Biothera might be anything but a typical oncology player, but its persistence in demonstrating the value of adding its Imprime PGG technology to standard cancer treatments was rewarded with a late-breaking abstract at the recent Esmo congress.
Now the private US group is embarking on a “significant financing round from one of world’s leading life sciences investors”, its chairman and president, Dan Conners, told EP Vantage during the meeting in Madrid. Whether this results in a tightening of the business focus, or indeed an even more drastic event, are probably nice problems to have.
It might come as a surprise that since its creation in 1997 Biothera has operated a dual model combining a functional foods business with pharmaceuticals. It is not clear whether one unit effectively funds the other, but Mr Conners says around $180m has been raised from individual angel investors.
Both divisions are centred on Imprime PGG, an extract from a proprietary yeast strain, whose key intellectual property is upheld by a complex manufacturing system. Imprime PGG, the company claims, can prime the body’s innate immune system to attack pathogens it normally would not.
Biothera carried out numerous single-arm oncology trials before embarking on a combination of Imprime PGG and Erbitux in NSCLC, a phase II randomised trial that demonstrated a significant increase in objective response rate – at least when assessed by the investigator, if not by independent central review.
But Erbitux was abandoned in lung cancer, making this setting a no-go. Undeterred, Biothera designed a similar trial with Avastin instead of Erbitux, and it was this open-label randomised study that the Esmo late-breaker highlighted.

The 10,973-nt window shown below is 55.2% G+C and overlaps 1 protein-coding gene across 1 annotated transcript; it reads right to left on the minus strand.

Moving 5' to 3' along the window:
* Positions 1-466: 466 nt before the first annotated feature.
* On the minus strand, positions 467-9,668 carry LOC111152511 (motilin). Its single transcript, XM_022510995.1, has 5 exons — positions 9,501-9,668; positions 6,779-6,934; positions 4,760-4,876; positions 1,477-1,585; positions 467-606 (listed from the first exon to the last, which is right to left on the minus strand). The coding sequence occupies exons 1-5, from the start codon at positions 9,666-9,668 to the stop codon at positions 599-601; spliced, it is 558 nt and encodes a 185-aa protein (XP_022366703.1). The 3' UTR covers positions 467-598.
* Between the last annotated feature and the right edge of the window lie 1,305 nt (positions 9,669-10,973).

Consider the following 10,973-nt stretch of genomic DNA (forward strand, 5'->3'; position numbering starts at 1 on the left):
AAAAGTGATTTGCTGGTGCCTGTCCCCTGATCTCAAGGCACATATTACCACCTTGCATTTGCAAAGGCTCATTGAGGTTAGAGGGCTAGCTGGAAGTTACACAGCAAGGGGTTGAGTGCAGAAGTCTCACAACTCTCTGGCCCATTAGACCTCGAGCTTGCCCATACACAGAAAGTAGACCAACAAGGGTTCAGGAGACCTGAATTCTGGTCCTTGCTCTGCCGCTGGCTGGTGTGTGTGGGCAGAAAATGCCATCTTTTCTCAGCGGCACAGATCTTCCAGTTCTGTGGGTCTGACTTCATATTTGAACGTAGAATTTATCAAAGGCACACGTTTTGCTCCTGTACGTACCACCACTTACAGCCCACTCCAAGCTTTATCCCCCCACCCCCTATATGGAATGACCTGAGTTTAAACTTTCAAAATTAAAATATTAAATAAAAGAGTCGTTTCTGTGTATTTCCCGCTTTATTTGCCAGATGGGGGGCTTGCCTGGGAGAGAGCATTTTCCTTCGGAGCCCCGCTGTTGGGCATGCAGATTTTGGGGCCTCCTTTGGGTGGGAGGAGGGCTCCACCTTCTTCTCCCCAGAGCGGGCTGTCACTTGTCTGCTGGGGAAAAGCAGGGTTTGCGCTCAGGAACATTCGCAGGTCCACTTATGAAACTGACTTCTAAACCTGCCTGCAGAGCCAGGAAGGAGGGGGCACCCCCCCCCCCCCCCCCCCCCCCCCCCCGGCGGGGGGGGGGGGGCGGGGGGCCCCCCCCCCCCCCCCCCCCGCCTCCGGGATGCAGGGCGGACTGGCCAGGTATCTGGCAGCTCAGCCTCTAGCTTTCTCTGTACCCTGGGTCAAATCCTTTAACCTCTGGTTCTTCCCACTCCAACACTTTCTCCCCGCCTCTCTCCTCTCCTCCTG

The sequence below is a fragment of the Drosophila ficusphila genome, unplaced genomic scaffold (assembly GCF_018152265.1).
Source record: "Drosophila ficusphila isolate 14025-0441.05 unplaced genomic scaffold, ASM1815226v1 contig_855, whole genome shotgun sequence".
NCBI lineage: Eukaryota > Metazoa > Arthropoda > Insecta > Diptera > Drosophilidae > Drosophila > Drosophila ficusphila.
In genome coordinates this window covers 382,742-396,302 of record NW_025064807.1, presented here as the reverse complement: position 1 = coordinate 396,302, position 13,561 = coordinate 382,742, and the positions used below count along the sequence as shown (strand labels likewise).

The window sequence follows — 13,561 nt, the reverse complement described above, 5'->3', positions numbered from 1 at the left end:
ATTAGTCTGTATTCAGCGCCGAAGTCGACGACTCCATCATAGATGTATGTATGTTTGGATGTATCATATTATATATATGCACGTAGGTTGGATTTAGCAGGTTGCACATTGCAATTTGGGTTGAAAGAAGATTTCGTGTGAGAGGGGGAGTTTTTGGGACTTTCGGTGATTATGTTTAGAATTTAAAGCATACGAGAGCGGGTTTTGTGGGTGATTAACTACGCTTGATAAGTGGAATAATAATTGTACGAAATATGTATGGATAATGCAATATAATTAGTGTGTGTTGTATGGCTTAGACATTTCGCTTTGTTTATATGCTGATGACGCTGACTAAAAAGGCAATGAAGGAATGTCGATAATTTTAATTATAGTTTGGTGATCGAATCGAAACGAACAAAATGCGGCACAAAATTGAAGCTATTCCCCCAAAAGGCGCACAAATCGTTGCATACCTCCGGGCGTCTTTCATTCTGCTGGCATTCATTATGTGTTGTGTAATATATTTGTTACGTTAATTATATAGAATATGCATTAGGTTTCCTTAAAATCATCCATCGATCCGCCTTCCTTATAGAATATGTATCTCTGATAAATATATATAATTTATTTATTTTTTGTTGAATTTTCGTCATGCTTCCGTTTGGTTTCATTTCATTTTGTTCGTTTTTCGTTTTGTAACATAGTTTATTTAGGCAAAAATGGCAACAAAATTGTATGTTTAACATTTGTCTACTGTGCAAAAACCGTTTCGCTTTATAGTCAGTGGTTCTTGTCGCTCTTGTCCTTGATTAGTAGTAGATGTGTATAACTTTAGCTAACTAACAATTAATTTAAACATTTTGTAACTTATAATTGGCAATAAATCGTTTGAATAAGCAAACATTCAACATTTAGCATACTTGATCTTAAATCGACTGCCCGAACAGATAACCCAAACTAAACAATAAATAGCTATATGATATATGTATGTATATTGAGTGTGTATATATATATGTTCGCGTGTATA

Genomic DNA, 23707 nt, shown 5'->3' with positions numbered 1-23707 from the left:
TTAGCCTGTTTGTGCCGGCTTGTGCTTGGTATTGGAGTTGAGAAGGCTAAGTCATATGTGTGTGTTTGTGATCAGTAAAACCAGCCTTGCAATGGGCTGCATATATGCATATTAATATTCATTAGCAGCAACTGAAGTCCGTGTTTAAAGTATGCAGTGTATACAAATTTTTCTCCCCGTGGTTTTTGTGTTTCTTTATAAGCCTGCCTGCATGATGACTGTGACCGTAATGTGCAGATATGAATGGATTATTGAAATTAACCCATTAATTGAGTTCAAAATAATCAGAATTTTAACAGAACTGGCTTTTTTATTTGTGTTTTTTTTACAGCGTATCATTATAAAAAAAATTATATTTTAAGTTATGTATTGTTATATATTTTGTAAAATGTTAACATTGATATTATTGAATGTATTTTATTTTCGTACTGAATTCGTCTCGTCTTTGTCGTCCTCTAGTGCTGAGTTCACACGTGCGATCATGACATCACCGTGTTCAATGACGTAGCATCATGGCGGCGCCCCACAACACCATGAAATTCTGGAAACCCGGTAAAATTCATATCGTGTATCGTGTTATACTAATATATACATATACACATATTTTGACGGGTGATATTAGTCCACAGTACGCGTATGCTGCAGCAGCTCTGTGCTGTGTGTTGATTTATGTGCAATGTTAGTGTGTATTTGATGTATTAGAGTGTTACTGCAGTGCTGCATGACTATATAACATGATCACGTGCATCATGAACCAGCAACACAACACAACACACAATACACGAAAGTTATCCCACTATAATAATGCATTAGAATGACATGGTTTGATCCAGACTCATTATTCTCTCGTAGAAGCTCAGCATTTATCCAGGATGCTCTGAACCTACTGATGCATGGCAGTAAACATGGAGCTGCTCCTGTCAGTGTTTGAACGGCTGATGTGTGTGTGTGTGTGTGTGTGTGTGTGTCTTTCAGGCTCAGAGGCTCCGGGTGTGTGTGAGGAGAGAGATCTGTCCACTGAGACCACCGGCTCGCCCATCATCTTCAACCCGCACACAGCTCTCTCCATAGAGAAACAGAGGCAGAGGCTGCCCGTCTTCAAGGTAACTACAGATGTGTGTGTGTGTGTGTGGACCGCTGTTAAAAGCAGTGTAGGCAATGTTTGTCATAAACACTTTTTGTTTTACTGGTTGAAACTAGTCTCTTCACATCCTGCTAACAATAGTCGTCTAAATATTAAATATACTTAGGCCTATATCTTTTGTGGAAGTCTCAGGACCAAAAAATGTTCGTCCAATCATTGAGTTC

In the 92-patient trial the addition of Imprime PGG to Avastin gave a 60.4% objective response rate versus 43.5% with Avastin and chemo alone. Although the study was 90% powered to detect an ORR improvement from 30% to 50% this result failed to hit statistical significance, but the 4.5-month survival increase in such a small trial was a “dramatic increase”, says Biothera’s chief medical officer, Ada Braun.
How it works
Imprime PGG is infused intravenously before the standard-of-care antibody is administered the same day, and the theory behind it is ingenious.
To destroy a pathogen, neutrophils need two triggers: so-called “complement” – soluble blood proteins – bound to the target cell, plus a beta-glucan. The trouble is that while beta-glucans are present in yeast – hence the swift natural eradication of fungal infections by the innate system – they are not found in cancer cells.
“Imprime PGG provides the missing beta-glucan moiety that the tumour cell lacks to enable it to be recognised by the innate system,” says Ms Braun. These beta-glucans bind to complement receptors on neutrophils, effectively priming them to attack tumour cells already coated in complement.
Mr Conners adds: “We’ve tricked neutrophils into now seeing a cancer cell as a fungal or yeast infection.”
In addition to the Erbitux and Avastin lung cancer studies, Biothera has undertaken a third randomised trial – a phase III open-label study called Primus, in 795 KRAS wild-type colorectal cancer patients. Mr Conners will not say which indication is the potential lead for Imprime PGG, but “multiple appropriate phase III studies” are planned.
“We are the only company that has an agent in phase III that works on the innate immune system,” says Ms Braun. Innate Pharma’s lead project, lirilumab, is an anti-KIR antibody that aims to activate natural killer cells in the innate immune system, but at present is in phase II.
A separate issue is Biothera’s functional foods business, through which the soluble beta-glucan is marketed as Wellmune WGP as a health supplement.
It is not clear how profitable this is, nor how it might fit into Biothera’s fund-raising plans; investors might, for instance, specifically want to fund the oncology applications, which they might see as a more lucrative, higher-margin opportunity.
A trade sale or IPO on the strength of oncology would get around any such issues and, Mr Conners says, “We are exploring options on the public markets.” Given the market cycle he probably needs to strike while the iron is hot.
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